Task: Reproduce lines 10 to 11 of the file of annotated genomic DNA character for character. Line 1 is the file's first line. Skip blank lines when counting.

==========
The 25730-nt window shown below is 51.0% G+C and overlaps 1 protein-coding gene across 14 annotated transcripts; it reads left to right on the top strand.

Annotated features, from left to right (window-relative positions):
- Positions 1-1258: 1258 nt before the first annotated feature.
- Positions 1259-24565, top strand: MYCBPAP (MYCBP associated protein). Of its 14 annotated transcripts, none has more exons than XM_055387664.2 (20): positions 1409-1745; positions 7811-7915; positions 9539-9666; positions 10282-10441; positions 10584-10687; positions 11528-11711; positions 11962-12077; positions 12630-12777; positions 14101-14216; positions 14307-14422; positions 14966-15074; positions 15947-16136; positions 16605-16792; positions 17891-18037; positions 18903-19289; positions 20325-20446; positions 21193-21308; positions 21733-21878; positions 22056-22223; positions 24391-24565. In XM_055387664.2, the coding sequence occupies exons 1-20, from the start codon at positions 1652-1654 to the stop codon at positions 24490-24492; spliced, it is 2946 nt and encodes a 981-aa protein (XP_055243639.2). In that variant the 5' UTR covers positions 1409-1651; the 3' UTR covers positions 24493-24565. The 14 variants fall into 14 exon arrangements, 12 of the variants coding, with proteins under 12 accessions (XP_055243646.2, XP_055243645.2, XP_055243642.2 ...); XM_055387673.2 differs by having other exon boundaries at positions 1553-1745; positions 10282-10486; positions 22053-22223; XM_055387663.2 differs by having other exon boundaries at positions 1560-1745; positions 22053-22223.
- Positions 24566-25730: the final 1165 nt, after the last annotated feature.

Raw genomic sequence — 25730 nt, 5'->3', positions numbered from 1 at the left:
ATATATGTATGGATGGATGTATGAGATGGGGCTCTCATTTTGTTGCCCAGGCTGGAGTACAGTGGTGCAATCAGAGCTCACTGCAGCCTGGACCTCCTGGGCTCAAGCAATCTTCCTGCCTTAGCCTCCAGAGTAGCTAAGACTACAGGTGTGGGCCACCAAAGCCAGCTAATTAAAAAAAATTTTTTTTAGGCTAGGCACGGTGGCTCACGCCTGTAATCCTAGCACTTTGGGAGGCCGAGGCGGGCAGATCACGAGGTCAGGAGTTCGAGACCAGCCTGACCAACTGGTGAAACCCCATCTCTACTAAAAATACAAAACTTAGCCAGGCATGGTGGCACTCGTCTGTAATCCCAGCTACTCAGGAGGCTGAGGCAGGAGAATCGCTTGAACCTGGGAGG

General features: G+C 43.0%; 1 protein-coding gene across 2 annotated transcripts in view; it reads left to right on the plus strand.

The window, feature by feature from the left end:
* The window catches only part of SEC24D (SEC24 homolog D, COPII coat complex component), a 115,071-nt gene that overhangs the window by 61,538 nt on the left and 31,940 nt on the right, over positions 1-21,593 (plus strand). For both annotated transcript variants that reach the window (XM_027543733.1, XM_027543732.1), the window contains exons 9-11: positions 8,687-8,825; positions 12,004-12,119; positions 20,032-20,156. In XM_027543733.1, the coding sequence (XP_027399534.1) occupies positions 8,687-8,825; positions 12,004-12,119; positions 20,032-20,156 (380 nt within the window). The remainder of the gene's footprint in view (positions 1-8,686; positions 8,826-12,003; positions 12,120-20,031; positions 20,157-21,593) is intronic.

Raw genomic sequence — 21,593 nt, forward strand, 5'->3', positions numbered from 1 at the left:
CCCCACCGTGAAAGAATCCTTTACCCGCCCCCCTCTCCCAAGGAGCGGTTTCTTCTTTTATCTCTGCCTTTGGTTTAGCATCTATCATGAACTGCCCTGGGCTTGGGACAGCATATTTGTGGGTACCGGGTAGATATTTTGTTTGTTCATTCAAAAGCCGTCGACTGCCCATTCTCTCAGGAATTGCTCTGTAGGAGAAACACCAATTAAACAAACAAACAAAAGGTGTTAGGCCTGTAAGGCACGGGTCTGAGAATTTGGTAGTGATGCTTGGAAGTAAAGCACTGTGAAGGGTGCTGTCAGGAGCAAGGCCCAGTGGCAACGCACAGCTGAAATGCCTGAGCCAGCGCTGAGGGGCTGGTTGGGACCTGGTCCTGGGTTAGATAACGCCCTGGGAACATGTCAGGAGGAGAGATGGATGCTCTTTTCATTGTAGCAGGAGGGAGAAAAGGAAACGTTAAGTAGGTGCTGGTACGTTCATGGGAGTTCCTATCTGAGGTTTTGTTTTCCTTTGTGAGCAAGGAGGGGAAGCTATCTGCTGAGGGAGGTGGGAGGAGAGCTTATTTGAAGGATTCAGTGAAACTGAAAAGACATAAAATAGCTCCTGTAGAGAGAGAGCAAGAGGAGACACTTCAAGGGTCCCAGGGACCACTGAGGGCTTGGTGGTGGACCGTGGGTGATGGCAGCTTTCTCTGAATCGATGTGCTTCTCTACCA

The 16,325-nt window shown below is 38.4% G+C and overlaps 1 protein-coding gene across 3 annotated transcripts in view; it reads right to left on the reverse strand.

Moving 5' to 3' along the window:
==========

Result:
* The window catches only part of SEC24D (SEC24 homolog D, COPII coat complex component), a 115,071-nt gene that overhangs the window by 61,538 nt on the left and 31,940 nt on the right, over positions 1-21,593 (plus strand). For both annotated transcript variants that reach the window (XM_027543733.1, XM_027543732.1), the window contains exons 9-11: positions 8,687-8,825; positions 12,004-12,119; positions 20,032-20,156. In XM_027543733.1, the coding sequence (XP_027399534.1) occupies positions 8,687-8,825; positions 12,004-12,119; positions 20,032-20,156 (380 nt within the window). The remainder of the gene's footprint in view (positions 1-8,686; positions 8,826-12,003; positions 12,120-20,031; positions 20,157-21,593) is intronic.

Raw genomic sequence — 21,593 nt, forward strand, 5'->3', positions numbered from 1 at the left: